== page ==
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Hey folks,  This 'ible for the SEW WARM contest can help others (yes, you can help kids learn!).  I work with Newton North High School Greengineers,  greengineers.wikispaces.com/, steering the algae to biofuel project.  One of their other fabulous projects is recycling plastic bags into reusable totes.  The sewing machine that is the grand prize for SEW WARM, will be used for this project.  So please vote, for the kids.

So I love mittens for the warm fingers, but also like having the option of using my fingers.  Most glove/mitten combos out there give you a mitten on top, but keep your fingers separate inside.  This prevents the benefits you get from having your fingers together in a mitten to stay warm.

I made these glittens in two forms, single layer and double layer.  This instructable will walk you through how to make a simple pattern, and how to make a slightly more difficult pattern.  We'll do the simpler, single layer first, and then the double layer.

Step 1: Bill of Materials

 The things you'll need
Tools:
Sewing machine
scissors
pins
rotary cutter (no necessary, but if you don't have one, get one, you'll love it!)
Paper
Marker

Material:
I used fleece for a few reasons:
1. it's warm
2. it's cheap
3. it's incredibly forgiving!  It's easy to cut, easy to sew, it doesn't show bad seams, fleece is your friend!

Step 2: Making the Pattern

 A pattern if something you use a guide to cut your material.  It's helpful when your are cutting anything other than rectangles (which can be measured easily, and are straight lines)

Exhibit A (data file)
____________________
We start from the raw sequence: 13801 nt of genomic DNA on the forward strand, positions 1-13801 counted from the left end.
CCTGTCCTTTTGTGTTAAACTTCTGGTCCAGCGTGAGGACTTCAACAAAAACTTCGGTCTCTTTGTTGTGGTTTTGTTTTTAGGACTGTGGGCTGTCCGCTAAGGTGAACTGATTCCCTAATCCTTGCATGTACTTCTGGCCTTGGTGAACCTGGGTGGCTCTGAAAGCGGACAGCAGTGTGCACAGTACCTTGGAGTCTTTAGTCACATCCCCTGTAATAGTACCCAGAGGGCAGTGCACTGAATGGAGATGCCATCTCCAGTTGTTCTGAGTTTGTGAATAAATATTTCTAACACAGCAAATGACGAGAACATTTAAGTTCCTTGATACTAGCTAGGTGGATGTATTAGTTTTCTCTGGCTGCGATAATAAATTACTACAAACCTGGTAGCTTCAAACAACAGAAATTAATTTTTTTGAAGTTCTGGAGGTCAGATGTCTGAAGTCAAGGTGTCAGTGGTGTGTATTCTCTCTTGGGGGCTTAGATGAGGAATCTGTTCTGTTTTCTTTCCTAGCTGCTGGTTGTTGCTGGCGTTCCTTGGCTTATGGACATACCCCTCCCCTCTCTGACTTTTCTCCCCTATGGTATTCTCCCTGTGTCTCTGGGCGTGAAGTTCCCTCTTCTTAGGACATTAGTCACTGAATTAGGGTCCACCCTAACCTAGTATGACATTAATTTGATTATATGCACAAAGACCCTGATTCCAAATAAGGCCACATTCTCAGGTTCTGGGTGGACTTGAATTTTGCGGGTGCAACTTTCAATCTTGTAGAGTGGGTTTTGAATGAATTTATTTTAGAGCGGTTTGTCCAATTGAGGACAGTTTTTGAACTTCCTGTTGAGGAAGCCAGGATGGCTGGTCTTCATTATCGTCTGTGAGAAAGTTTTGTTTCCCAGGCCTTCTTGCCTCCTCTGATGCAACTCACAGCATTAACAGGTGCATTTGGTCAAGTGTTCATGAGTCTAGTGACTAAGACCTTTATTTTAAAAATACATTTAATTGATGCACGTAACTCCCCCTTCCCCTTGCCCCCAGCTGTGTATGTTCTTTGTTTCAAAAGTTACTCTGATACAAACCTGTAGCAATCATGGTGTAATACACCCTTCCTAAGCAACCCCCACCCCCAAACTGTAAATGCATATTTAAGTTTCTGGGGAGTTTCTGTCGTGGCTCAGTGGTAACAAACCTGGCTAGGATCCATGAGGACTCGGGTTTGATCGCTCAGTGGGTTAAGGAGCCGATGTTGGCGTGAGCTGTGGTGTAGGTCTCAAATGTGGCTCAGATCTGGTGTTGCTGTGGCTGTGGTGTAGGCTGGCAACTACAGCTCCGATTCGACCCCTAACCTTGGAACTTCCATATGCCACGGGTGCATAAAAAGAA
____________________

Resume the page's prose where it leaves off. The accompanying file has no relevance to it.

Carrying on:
For this pattern, I just used standard paper, you can use newsprint, construction paper, whatever, as long as the pieces are bigger than your hand.


1. trace your hand on the paper. Go from your wrist to somewhere between your first and second knuckle, this will be pattern #1

2. Cut out pattern #1 and place it on a fresh sheet/area

3. Put your hand back down on the pattern and trace a "mitten" shape around your fingers, from the space between your first and second knuckle, this will be pattern #2

4. Cut out pattern #2

5. Put #1 on a new sheet and trace it with about 1/2" extra (you'll need the extra for seams)

6. Flip #1 over and trace, so you make your pattern into a beautiful butterfly. (you can also trace, and then fold in half and cut, like cutting valentine hearts, so that each half is even.)

7. Repeat steps 5 and 6 with pattern #2


Step 3: Cutting Out Patterns

 So normally I would stress how important it is to wash and iron your fabric, but I'm working with fleece, and hope you are too, trust me, it's magic.

I've double layered my fleece, so that the cut of each mitten will be identical (cut it while it's doubled over, then separate to make 2-one layered mittens)

1. Fold the fleece over so that it is straight.

2. Pin the fabric together, so that it doesn't shift when you cut

3. Lay the pattern down, lining up the straight edges of the pattern with the straight edges of the fabric

4. Pin the pattern down to the fabric

5. Cut carefully along the patter, making sure you get through both layers of fabric

NOTE: Although my rotary cutter is the coolest thing ever (seriously, I love it so much, I might marry it)  it doesn't work so well in the small curves of the thumb, perhaps just use scissors, and don't tell your rotary cutter you're cheating on it.